The Narrator In Raymond Carver's Cathedral

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Raymond Carver, a notable writer and contributor to American short stories in the 20th century, was the author of “Cathedral. ” In his short story “Cathedral,” Carver describes a night where a man and his wife are visited by his wife’s old friend Robert; although a blind man, he happens to be in the area visiting his newly deceased wife’s family. Throughout the night's events, the narrator (the husband) goes through a life changing event that changes the way he sees life and blind people due to the impact of being visited by Robert. Carver uses 1st person point of view to show the reader how the unnamed narrator goes from a habitual static character to a dynamic character that has a much-needed epiphany. The husband is a round and dynamic…show more content…
He sees blind people as anything but normal –“My idea of blindness came from the movies. In the movies, the blind moved slowly and never laughed (Carver 78)”. The narrator was also quick to judge about what a blind man was supposed to look like and do. He cannot believe Robert has a beard – “This blind man, feature this, he was wearing a full beard! A beard on a blind man (Carver 81)”! He was not looking forward to having someone who was blind in his house because he had never met one before and had no idea what to expect – “A blind man in my house was not something I looked forward to (Carver 78)”. The husband is always quick to judge others, even when he knows nothing about them, but quick not to turn on his self and be judgmental about his actions, including being confronted about them. When his wife gives him judgmental looks, he shrugs it off –“My wife finally took her eyes off the blind man and looked at me. I had the feeling she didn’t like what she saw. I shrugged (Carver 82).” Carver also shows the reader that the husband does not understand how Robert had a wife. He feels sorry for Beulah, Robert’s deceased wife, because he could never look at her as she needed to be seen by a loved one –, “And I found myself thinking what a pitiful life this woman must have led. Imagine a woman…show more content…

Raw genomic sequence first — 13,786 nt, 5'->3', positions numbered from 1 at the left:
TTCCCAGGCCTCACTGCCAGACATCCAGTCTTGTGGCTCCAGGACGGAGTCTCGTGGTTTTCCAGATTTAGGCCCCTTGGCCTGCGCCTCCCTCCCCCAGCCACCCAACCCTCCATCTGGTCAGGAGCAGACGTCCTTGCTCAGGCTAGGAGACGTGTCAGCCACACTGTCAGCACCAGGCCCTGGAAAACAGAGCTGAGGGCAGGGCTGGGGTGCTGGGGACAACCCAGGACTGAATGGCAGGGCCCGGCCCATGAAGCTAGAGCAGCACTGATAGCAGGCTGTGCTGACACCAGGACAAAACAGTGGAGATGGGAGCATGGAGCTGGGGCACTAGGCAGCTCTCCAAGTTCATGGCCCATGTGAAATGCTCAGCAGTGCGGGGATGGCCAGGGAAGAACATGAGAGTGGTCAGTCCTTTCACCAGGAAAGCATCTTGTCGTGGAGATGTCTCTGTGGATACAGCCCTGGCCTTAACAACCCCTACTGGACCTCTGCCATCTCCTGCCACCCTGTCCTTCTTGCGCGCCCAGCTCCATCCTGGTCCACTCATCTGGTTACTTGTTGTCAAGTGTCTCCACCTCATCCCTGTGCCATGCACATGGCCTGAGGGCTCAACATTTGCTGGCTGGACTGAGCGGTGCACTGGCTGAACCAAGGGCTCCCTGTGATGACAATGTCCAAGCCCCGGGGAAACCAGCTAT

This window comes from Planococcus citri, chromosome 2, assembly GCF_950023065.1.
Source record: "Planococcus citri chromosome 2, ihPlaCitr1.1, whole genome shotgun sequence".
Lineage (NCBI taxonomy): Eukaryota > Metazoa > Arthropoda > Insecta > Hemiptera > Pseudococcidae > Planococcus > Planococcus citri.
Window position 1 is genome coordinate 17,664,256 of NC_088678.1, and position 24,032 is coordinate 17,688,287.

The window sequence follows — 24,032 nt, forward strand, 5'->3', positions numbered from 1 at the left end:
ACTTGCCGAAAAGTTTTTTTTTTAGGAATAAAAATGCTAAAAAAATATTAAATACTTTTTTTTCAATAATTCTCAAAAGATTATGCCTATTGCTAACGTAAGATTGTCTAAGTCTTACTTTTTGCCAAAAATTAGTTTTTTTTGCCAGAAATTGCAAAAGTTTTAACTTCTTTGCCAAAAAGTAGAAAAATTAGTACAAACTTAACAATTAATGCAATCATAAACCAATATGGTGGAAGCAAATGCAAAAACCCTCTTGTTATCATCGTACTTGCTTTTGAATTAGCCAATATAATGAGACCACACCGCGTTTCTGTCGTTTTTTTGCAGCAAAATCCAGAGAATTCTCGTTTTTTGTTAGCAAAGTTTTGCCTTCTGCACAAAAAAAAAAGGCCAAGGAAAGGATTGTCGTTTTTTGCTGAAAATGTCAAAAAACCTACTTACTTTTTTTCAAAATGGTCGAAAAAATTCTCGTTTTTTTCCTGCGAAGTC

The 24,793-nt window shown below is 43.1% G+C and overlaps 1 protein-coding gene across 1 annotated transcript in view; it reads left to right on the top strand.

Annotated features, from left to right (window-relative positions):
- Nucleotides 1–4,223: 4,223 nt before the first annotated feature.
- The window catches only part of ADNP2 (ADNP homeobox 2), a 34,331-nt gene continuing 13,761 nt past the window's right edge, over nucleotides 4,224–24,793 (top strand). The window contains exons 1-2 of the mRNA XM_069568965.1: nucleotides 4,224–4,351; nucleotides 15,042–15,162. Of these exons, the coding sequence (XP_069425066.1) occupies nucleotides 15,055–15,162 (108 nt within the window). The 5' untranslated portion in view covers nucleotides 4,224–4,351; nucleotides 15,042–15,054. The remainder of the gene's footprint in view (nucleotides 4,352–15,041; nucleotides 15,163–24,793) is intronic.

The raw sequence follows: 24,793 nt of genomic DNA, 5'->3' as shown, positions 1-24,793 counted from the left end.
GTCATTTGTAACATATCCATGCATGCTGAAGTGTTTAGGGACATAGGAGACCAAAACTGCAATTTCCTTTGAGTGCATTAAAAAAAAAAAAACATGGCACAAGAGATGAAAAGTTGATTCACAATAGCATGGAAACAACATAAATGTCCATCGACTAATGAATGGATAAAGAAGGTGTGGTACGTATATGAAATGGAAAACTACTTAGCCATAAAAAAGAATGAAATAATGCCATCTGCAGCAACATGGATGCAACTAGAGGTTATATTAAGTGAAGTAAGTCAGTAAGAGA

The husband has jealously with other people, including his wife. By watching his wife and her reactions to Robert coming to visit, the narrator is jealous because she seems so happy and is beaming with joy that her friend has arrived – “I saw my wife laughing as she parked the car. I saw her get out of the car and shut the door. She was still wearing a smile (Carver 81).” The husband is also jealous about the fact that his wife is friends with a male, and shares stories with him about all the things in her life – “ They talked about things that happened to them – to them! – these past ten years. I waited in vain to hear my name on my wife’s sweet lips (Carver 83).” He is jealous because his wife does not mention him at all to Robert, and all they talk about is more of Robert. Even though the narrator seems like he has no good traits inside of him, he does have love for his wife. He respects his wife’s pleading to be nice to Robert and make him feel comfortable, even though it takes him awhile throughout the night to start acting right – “”If you love me,” she said, “you can do this for me. If you don’t love me, okay. But if you had a friend, any friend, and the friend came to visit, I’d make him feel comfortable.” (Carver 80)”. By being civil and allowing himself to open up to Robert towards the end of the short story, he is showing that he does love his wife and is

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